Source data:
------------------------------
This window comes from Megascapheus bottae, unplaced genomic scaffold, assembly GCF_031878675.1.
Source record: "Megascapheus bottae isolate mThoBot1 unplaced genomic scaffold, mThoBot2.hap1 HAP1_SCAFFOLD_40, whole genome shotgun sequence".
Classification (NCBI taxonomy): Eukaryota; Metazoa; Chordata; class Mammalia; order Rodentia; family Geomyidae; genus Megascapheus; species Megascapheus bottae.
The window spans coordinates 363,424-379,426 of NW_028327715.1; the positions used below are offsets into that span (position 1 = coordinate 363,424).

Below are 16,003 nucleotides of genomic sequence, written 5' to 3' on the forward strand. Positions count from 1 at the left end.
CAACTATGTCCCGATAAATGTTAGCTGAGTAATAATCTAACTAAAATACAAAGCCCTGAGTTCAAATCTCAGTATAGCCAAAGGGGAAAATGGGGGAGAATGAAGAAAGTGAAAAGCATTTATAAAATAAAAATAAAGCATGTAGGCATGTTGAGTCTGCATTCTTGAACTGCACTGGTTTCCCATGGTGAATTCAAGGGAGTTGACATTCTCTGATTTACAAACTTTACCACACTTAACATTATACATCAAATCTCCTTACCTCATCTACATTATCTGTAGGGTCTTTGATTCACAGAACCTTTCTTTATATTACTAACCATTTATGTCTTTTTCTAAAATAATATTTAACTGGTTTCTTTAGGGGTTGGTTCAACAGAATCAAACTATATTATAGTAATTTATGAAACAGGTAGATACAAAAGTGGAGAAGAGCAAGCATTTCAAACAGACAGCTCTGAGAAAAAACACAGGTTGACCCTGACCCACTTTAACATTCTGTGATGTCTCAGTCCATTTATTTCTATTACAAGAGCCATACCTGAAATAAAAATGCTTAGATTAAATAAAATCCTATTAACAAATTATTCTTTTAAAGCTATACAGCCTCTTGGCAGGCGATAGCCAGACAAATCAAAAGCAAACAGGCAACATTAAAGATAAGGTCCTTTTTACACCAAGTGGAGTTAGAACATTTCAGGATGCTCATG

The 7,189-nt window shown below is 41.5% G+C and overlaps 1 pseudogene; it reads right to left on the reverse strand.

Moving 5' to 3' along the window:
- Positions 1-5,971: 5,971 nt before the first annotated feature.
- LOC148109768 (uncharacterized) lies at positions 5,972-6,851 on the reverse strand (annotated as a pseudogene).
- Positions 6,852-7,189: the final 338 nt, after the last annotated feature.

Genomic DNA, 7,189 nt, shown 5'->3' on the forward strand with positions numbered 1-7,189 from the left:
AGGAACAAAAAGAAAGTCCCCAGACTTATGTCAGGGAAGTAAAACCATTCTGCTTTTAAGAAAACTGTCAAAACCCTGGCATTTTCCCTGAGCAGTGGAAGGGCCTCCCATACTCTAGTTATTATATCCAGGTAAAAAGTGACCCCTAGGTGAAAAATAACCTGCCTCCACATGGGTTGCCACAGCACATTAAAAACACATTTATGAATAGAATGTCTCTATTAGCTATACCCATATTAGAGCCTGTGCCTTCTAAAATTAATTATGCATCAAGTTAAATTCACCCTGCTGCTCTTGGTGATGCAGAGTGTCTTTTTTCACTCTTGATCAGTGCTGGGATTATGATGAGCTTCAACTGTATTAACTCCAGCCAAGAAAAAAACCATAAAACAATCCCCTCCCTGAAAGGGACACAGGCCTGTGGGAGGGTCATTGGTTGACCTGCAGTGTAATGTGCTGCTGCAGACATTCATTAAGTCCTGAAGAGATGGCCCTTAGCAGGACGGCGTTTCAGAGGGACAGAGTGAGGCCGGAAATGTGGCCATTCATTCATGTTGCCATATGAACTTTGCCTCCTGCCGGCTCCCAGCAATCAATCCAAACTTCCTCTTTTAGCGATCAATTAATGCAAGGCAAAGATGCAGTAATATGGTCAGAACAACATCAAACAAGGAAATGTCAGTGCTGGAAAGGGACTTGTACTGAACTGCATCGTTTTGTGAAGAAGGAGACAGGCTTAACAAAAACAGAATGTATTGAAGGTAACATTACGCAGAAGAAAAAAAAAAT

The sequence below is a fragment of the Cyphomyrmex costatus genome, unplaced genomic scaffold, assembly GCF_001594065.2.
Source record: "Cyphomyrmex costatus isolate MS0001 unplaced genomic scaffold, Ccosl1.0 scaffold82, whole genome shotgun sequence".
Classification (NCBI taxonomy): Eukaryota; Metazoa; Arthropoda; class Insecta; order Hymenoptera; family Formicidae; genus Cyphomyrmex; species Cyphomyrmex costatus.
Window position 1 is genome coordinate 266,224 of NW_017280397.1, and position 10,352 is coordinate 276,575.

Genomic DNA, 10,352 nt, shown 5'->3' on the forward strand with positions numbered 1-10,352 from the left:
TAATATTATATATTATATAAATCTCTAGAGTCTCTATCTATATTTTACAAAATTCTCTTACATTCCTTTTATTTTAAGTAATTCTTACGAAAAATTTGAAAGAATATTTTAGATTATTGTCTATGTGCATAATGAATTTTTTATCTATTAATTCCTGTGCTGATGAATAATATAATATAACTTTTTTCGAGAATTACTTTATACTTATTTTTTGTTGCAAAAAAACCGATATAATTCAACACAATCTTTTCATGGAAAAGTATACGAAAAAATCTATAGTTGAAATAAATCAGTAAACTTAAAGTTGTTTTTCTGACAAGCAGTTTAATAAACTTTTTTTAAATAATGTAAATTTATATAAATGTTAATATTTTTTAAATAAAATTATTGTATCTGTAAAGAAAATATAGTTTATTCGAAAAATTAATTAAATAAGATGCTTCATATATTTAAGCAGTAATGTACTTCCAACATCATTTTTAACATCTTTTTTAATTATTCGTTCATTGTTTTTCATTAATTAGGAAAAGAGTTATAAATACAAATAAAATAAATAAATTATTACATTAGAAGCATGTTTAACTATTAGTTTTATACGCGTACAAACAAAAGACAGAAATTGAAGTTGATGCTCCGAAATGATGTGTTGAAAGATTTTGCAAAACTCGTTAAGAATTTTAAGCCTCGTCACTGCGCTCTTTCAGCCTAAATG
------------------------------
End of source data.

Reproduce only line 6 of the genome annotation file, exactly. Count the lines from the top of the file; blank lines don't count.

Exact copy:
CAACTATGTCCCGATAAATGTTAGCTGAGTAATAATCTAACTAAAATACAAAGCCCTGAGTTCAAATCTCAGTATAGCCAAAGGGGAAAATGGGGGAGAATGAAGAAAGTGAAAAGCATTTATAAAATAAAAATAAAGCATGTAGGCATGTTGAGTCTGCATTCTTGAACTGCACTGGTTTCCCATGGTGAATTCAAGGGAGTTGACATTCTCTGATTTACAAACTTTACCACACTTAACATTATACATCAAATCTCCTTACCTCATCTACATTATCTGTAGGGTCTTTGATTCACAGAACCTTTCTTTATATTACTAACCATTTATGTCTTTTTCTAAAATAATATTTAACTGGTTTCTTTAGGGGTTGGTTCAACAGAATCAAACTATATTATAGTAATTTATGAAACAGGTAGATACAAAAGTGGAGAAGAGCAAGCATTTCAAACAGACAGCTCTGAGAAAAAACACAGGTTGACCCTGACCCACTTTAACATTCTGTGATGTCTCAGTCCATTTATTTCTATTACAAGAGCCATACCTGAAATAAAAATGCTTAGATTAAATAAAATCCTATTAACAAATTATTCTTTTAAAGCTATACAGCCTCTTGGCAGGCGATAGCCAGACAAATCAAAAGCAAACAGGCAACATTAAAGATAAGGTCCTTTTTACACCAAGTGGAGTTAGAACATTTCAGGATGCTCATG